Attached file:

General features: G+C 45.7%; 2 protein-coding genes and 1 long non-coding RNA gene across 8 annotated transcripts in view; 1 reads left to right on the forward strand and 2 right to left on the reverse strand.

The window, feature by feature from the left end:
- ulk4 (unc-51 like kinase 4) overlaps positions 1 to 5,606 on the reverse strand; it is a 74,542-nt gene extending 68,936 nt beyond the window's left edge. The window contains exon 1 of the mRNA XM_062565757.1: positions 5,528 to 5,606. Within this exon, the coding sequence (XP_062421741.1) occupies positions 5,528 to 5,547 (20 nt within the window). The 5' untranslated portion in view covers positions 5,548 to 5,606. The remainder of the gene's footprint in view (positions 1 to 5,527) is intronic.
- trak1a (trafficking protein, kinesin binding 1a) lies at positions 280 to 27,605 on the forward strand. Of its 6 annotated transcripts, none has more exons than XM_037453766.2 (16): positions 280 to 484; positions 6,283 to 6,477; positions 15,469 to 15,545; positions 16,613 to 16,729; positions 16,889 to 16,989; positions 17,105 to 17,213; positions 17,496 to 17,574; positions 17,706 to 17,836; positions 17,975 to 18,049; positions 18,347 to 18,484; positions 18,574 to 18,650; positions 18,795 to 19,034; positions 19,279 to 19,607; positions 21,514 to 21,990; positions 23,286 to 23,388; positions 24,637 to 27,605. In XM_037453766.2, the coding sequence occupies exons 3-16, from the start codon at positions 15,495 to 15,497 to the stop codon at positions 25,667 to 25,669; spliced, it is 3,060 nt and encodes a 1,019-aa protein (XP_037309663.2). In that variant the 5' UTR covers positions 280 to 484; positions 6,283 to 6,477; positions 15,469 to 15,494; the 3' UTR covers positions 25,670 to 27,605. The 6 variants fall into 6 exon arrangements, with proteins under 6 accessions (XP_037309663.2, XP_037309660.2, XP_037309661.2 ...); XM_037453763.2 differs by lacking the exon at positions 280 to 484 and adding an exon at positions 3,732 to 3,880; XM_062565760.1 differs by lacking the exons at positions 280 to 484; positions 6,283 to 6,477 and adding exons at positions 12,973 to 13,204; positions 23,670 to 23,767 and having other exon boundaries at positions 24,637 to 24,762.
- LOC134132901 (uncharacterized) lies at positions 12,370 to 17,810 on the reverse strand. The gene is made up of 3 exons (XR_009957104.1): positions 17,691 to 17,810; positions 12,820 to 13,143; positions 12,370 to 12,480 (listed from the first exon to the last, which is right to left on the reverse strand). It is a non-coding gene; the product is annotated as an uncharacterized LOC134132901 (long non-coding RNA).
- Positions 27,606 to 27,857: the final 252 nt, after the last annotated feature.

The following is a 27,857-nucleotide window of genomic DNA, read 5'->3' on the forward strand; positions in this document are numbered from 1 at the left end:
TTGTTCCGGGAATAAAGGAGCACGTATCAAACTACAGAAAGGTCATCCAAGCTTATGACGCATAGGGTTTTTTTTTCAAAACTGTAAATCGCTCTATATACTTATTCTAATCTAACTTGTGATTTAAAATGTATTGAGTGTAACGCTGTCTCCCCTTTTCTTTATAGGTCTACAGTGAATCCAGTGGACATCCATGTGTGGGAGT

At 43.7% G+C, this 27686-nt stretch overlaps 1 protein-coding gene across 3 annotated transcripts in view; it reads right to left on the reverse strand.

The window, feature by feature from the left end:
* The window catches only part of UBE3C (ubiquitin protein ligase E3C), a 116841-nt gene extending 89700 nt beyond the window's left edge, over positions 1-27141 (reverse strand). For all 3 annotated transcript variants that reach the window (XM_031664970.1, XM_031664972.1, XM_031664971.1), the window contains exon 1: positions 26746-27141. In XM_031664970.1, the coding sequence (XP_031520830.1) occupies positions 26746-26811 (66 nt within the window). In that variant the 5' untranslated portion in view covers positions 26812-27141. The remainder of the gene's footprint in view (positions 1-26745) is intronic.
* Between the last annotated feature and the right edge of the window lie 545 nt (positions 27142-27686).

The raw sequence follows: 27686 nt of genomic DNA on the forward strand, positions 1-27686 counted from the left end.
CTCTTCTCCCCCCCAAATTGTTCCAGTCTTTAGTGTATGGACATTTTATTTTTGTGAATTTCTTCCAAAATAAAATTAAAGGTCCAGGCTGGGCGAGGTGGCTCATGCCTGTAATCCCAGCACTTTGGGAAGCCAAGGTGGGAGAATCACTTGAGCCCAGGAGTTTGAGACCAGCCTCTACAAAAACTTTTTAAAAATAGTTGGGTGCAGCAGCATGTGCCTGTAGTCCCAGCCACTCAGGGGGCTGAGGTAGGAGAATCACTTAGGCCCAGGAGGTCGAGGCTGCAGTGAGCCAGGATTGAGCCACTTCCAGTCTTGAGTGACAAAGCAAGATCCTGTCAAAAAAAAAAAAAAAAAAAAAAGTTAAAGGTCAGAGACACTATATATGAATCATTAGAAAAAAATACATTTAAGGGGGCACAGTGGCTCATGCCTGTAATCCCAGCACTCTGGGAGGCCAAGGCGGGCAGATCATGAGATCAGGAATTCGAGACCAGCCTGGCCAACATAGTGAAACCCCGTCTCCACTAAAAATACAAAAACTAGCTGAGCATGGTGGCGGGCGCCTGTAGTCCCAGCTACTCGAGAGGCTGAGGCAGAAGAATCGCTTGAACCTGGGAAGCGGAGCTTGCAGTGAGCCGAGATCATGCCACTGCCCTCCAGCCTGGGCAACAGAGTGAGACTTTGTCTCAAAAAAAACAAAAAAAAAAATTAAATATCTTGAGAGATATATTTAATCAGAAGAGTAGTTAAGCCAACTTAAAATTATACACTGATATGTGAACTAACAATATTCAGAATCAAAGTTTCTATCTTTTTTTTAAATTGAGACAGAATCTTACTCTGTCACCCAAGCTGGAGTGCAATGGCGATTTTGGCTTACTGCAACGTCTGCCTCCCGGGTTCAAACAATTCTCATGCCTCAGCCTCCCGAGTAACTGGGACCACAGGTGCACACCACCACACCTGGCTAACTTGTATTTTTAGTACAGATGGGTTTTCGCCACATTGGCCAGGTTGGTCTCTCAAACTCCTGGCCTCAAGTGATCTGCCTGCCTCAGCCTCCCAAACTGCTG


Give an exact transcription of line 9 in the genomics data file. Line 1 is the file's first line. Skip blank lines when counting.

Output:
At 43.7% G+C, this 27686-nt stretch overlaps 1 protein-coding gene across 3 annotated transcripts in view; it reads right to left on the reverse strand.